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Three Weight Lifting Sins Advanced Trainees Make

Are You Sabotaging Your Progress? There are some things that the most experienced lifters do while training that prevent optimal results. Read about three of these right now to ensure you aren't making these mistakes.

Consider yourself an advanced trainee in the gym? If so, don’t be so quick to assume that you’re always doing everything perfectly. There are some major sins that even the most experienced lifters make that can really hold them back from making maximum progress.

By reviewing what these are and making sure they aren’t coming into play with your program, you can ensure that you see optimal results.

Let’s go over three big weight lifting sins that you need to make sure you aren’t doing:

Neglecting To Periodize Your Program

The first mistake is not periodizing your workout program. If you’ve been lifting in the same rep range doing the same exercises and the same program for as long as you can remember, you’re already committing this sin.

Variety is key for optimal progress. Design a program that changes every 6-8 weeks. For instance, for a few months, you might focus on maximum strength building and then from there, gaining a bit more muscle size might be your goal.

You may also wish to periodize your program for the seasons as well. During the winter months, focus on building lean muscle and during the spring and into the summer, fat loss may be the priority.

By changing the main goal as you go about your approach, you can reduce your risk of overtraining while always staying excited about fitness itself.

Allowing Your Ego To Get In The Way

Another big training error that some experienced lifters make is allowing their ego to get in the way. Do you enter the gym and focus on just getting as much weight as possible up? If so, you could be letting your form to slip.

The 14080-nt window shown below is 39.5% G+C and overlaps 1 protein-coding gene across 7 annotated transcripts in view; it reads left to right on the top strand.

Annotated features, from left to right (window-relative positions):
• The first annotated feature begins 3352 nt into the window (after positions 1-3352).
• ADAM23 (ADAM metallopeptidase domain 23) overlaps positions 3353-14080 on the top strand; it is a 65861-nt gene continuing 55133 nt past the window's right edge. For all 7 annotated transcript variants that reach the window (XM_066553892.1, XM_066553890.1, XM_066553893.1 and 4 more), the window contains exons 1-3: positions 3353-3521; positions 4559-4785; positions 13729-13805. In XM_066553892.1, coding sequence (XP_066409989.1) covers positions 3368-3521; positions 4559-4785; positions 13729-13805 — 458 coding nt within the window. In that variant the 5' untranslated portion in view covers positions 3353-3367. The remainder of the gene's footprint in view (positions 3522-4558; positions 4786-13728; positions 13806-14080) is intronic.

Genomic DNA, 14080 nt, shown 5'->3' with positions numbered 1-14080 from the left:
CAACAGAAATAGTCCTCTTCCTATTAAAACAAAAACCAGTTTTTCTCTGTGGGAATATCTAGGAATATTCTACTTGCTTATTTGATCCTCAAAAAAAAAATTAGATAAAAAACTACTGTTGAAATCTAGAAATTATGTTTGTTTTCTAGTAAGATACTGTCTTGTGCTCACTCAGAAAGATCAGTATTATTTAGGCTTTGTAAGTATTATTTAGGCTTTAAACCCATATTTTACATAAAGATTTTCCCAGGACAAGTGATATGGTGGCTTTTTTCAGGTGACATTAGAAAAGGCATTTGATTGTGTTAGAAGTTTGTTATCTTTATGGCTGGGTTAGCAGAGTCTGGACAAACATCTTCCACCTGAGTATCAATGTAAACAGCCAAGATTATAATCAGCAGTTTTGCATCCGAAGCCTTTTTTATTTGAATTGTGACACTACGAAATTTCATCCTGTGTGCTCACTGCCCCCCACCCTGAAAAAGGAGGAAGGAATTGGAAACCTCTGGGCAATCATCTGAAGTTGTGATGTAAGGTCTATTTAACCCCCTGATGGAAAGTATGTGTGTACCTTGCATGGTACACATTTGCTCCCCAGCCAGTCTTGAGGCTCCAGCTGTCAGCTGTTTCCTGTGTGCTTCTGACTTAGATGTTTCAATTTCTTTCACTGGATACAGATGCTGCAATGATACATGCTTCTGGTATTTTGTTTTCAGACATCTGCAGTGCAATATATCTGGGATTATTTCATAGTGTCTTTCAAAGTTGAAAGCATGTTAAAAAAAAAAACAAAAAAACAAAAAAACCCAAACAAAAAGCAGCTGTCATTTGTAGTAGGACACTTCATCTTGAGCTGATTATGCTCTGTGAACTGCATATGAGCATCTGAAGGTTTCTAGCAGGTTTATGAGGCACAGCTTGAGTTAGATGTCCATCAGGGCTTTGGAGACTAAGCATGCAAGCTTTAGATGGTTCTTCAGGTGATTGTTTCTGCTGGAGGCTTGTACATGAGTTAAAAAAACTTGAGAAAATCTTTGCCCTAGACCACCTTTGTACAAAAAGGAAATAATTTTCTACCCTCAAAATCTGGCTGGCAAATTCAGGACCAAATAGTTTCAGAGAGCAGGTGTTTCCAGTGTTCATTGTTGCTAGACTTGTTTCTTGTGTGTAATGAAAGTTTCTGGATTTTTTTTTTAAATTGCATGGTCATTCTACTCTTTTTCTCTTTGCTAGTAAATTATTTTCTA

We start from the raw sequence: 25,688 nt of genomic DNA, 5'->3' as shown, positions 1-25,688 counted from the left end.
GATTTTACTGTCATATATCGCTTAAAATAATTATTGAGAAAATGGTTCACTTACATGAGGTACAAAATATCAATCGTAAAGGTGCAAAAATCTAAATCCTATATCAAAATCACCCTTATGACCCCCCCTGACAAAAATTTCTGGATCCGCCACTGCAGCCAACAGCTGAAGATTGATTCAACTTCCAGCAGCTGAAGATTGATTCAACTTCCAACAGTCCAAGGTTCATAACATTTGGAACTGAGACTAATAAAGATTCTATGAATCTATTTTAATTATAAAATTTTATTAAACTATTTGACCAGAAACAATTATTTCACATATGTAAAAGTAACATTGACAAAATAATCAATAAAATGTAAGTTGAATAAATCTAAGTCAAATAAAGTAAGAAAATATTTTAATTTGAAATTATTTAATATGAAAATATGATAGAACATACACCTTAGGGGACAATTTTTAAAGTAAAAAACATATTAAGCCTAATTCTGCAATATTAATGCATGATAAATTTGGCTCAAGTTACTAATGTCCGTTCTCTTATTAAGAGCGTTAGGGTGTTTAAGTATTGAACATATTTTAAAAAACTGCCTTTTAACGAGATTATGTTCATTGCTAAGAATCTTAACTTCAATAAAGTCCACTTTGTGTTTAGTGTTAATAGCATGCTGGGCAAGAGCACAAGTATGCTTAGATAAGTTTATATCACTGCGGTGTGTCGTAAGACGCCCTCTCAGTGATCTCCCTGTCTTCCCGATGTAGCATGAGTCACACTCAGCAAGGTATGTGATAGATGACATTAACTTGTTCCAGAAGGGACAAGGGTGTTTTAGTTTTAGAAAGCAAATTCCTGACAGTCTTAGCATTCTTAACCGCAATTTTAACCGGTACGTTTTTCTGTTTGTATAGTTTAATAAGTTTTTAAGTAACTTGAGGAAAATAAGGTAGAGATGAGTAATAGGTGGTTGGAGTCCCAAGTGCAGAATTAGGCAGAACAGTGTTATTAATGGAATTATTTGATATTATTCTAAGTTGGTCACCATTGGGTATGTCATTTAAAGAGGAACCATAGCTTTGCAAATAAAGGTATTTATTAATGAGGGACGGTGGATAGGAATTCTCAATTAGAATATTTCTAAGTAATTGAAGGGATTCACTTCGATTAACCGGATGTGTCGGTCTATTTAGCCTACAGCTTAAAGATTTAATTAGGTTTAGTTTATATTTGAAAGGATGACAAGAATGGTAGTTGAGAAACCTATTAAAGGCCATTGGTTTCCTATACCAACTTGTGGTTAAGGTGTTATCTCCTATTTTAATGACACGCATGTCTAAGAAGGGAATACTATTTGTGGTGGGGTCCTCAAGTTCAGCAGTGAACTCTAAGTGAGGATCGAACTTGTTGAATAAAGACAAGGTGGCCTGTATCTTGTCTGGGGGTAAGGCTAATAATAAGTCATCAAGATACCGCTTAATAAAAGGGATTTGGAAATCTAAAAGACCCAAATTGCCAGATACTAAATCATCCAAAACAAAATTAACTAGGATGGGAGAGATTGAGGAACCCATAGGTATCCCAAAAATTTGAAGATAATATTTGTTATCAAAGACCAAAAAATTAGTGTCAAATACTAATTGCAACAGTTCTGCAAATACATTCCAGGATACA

Remember, it’s always better to use perfect form and lift a slightly better weight than to let your form fly out the window just so you can lift to impress.

If you get injured due to using poor form, you won’t be impressing anyone. Never neglect form. It’s essential to success.

Not Allowing Sufficient Rest And Recovery Time

Last but not least, make sure that you are taking care of your recovery and rest time. Some advanced trainees figure that since they’re so experienced, they can train five or six days a week. This is not the case.

Unless you have a remarkable recovery capacity, you need that time off for recovery purposes. In fact, since you’ll likely be training more intensely than beginner trainees do, don’t be surprised if you need more time off for recovery purposes

Learn your body and make sure that you are giving it what it needs. Otherwise, you’ll be on track to overtraining (and being forced into weeks of recovery time!).

So check yourself. Are you making any of these errors? If so, make some changes so that you get back on track again.

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